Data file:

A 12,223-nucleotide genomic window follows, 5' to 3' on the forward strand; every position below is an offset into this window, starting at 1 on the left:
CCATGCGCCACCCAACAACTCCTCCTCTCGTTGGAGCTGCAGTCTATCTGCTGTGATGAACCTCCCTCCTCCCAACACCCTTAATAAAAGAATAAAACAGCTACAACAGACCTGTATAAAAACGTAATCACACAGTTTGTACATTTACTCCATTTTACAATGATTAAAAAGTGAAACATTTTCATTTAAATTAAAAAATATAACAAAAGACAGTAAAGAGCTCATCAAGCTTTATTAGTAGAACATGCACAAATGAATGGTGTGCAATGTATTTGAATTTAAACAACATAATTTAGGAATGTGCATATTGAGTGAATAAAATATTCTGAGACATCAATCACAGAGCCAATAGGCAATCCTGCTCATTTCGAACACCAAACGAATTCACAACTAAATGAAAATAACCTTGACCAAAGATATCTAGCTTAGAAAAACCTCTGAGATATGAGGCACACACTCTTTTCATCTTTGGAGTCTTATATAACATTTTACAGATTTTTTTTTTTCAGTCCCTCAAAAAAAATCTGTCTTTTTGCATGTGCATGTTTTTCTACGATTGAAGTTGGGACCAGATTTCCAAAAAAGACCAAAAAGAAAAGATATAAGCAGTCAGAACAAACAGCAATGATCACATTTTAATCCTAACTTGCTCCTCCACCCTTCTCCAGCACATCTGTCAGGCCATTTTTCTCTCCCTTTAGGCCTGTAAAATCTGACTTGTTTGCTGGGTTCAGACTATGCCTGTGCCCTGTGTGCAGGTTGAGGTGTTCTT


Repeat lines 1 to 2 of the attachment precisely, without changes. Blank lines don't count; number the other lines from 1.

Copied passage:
A 12,223-nucleotide genomic window follows, 5' to 3' on the forward strand; every position below is an offset into this window, starting at 1 on the left:
CCATGCGCCACCCAACAACTCCTCCTCTCGTTGGAGCTGCAGTCTATCTGCTGTGATGAACCTCCCTCCTCCCAACACCCTTAATAAAAGAATAAAACAGCTACAACAGACCTGTATAAAAACGTAATCACACAGTTTGTACATTTACTCCATTTTACAATGATTAAAAAGTGAAACATTTTCATTTAAATTAAAAAATATAACAAAAGACAGTAAAGAGCTCATCAAGCTTTATTAGTAGAACATGCACAAATGAATGGTGTGCAATGTATTTGAATTTAAACAACATAATTTAGGAATGTGCATATTGAGTGAATAAAATATTCTGAGACATCAATCACAGAGCCAATAGGCAATCCTGCTCATTTCGAACACCAAACGAATTCACAACTAAATGAAAATAACCTTGACCAAAGATATCTAGCTTAGAAAAACCTCTGAGATATGAGGCACACACTCTTTTCATCTTTGGAGTCTTATATAACATTTTACAGATTTTTTTTTTTCAGTCCCTCAAAAAAAATCTGTCTTTTTGCATGTGCATGTTTTTCTACGATTGAAGTTGGGACCAGATTTCCAAAAAAGACCAAAAAGAAAAGATATAAGCAGTCAGAACAAACAGCAATGATCACATTTTAATCCTAACTTGCTCCTCCACCCTTCTCCAGCACATCTGTCAGGCCATTTTTCTCTCCCTTTAGGCCTGTAAAATCTGACTTGTTTGCTGGGTTCAGACTATGCCTGTGCCCTGTGTGCAGGTTGAGGTGTTCTT